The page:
Sailing To Byzantium Poem by William Butler Yeats Summary, Notes and Line by Line Explanation in English


William Butler Yeats’ poem “Sailing to Byzantium” was first published in 1928 as part of his collection titled “The Tower.” The poem talks about the quest for immortality using rich imagery and symbolism. The title sets the stage for a journey, both physical and metaphorical, to a distant and mythical place- Byzantium. Yeats was feeling disconnected from the world and yearns for something more permanent and spiritually fulfilling, which led him to pen down this beautiful poem. 

About the poet

William Butler Yeats, an Irish poet and a playwright, was known for reviving the Irish Literary Renaissance or the Celtic Revival in Ireland. His poetry has had a profound impact on literary culture and he is regarded for reflecting poignant themes of spirituality and mysticism.  Mysticism and the occult influenced his life a great deal and it has been incorporated into his works. Some of his critically well acclaimed poems include “Sailing to Byzantium,” and “The Second Coming,” which projects his feelings and fascinations with spiritual transcendence. In 1923, Yeats bagged the Nobel Prize in Literature, being the first Irish to do so. He truly embraced his cultural heritage throughout his life and his poems are, hence, celebrated for its timeless beauty. 


The poem is made up of four stanzas, consisting of eight lines each. Even though it deals with the negative and serious topics of life, there is an optimism in the poem as the lines are written in a sing-song manner. 

Summary and Analysis

Stanza 1

That is no country for old men. The young

In one another's arms, birds in the trees,

—Those dying generations—at their song,

The salmon-falls, the mackerel-crowded seas,

Fish, flesh, or fowl, commend all summer long

Whatever is begotten, born, and dies.

Caught in that sensual music all neglect

Monuments of unageing intellect.


The poet claims in the first stanza that he is traveling from Ireland to Byzantium since that nation is unsuitable for the habitation of elderly people. Older guys are excluded from this type of living since it is exclusively bodily and sensuous there. He is heading away from this existence to the city of Byzantium, where he will find intellectual stimulation. The opening stanza of the poem begins with the categorical phrase “That is no country for old men.” The reader can immediately tell how important Yeats’s use of language is because rather than using “this” to refer to the nation the speaker is now in, the speaker utilizes “that,” giving the audience the impression that the speaker is viewing his previous homeland distantly. The verse begins as if he had begun his voyage to Byzantium.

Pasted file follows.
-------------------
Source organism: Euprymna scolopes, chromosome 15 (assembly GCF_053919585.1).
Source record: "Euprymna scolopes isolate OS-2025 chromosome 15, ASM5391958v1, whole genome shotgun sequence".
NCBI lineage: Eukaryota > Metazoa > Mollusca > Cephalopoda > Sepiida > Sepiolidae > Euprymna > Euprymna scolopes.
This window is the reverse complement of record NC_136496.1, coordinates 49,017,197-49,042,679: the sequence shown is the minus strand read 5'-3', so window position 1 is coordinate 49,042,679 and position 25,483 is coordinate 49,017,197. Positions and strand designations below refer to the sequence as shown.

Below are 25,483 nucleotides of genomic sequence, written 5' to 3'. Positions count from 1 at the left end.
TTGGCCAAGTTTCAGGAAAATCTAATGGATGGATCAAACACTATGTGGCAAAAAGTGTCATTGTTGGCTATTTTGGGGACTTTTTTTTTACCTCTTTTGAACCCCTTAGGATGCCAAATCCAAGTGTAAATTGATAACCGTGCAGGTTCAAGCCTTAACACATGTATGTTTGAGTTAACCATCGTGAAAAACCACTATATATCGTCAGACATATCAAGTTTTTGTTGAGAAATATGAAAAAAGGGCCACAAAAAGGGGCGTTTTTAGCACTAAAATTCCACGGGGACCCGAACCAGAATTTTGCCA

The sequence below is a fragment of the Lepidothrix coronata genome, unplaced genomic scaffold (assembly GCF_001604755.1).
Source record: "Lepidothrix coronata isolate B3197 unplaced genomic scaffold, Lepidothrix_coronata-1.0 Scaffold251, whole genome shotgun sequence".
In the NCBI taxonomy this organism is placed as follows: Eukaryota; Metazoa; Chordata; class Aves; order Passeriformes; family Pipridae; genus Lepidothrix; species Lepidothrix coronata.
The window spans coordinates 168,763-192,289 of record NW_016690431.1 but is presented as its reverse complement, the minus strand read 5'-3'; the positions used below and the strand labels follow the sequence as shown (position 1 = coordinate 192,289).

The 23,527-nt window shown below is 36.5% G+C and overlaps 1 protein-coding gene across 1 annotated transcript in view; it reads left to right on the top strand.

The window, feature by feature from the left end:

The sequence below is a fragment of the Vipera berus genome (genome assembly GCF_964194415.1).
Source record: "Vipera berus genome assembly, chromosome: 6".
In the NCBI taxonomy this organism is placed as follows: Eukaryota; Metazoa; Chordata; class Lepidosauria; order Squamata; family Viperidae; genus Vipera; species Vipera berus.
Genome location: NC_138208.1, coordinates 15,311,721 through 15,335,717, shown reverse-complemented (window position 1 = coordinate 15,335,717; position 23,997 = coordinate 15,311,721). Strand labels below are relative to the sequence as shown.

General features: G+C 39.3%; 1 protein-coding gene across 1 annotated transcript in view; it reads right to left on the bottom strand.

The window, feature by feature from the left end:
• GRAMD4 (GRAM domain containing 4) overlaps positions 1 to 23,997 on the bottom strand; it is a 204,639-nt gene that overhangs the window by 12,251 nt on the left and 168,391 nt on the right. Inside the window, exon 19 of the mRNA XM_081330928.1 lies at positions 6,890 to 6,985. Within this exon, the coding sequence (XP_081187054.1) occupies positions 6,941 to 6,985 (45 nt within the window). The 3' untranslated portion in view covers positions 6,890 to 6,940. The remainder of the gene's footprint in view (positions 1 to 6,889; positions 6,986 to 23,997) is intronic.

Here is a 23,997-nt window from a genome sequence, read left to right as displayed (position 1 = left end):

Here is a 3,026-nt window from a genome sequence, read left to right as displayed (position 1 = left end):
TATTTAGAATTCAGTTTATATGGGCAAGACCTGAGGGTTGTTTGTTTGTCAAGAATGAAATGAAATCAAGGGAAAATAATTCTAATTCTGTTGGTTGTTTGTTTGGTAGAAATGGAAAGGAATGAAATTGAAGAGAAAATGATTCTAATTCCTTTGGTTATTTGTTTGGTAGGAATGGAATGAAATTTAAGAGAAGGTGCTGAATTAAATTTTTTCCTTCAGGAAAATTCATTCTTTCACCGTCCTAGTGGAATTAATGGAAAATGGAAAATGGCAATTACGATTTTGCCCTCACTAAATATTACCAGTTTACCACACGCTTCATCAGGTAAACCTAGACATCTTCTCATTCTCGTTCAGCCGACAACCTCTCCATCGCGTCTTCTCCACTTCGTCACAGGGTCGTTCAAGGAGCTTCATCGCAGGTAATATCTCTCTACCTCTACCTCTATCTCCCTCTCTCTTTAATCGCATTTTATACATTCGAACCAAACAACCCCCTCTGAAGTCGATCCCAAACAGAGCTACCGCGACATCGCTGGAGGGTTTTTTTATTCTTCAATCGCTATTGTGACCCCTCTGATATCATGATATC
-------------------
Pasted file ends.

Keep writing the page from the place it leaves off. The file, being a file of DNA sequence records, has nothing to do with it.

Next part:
The speaker of the poem declares at the outset of this stanza that elderly individuals have no relevance in society. The infants are cuddled up in their respective bosoms. The water is teeming with leaping fish, and the branches are brimming with bird melodies that have no idea they’re going to pass away one day. Everyone who exists has to pass away eventually. The earth is filled with seductive sounds throughout summertime, and the older people are ignored and given no thought. However, as the speaker implies when he refers to the songbirds as “those dying generations” and notes that the cheerful youth are “neglect / Monuments of unageing intellect,” this society is likewise constrained by its refusal to acknowledge the harsh facts of aging. In other words, adolescents are so consumed with themselves and these tangible, sensual pleasures that they are unable to understand their own death and are most definitely unable to experience the sort of eternal life that the speaker craves for.

Stanza 2

An aged man is but a paltry thing,

A tattered coat upon a stick, unless

Soul clap its hands and sing, and louder sing

For every tatter in its mortal dress,

Nor is there singing school but studying

Monuments of its own magnificence;

And therefore I have sailed the seas and come

To the holy city of Byzantium.


The second stanza continues in a similar vein. Readers are unable to overlook the sour undertone that permeates this verse; Yeats’s use of language in equating an elderly gentleman to an inconsequential, worthless item is especially striking. He implies that an elderly person is just a pole sporting a tattered jacket since there is nothing left to them. However, Yeats appears to be making the point that just though someone is old, it does not automatically mean they have an old soul since the old man’s soul is noisily applauding and humming. An alternate reading can be made of the second stanza aside from that. The poet is shown in this scene crossing from Ireland to Byzantium as an elderly man. He has already defined the nation he is leaving in the first stanza. In contrast, the poet illustrates in the second verse the advantages the new nation offers an elderly man such as him. An old guy is useless, the poet declares at the outset. The elderly man resembles a gruesome creature with his ragged clothing covering his frail and slender frame.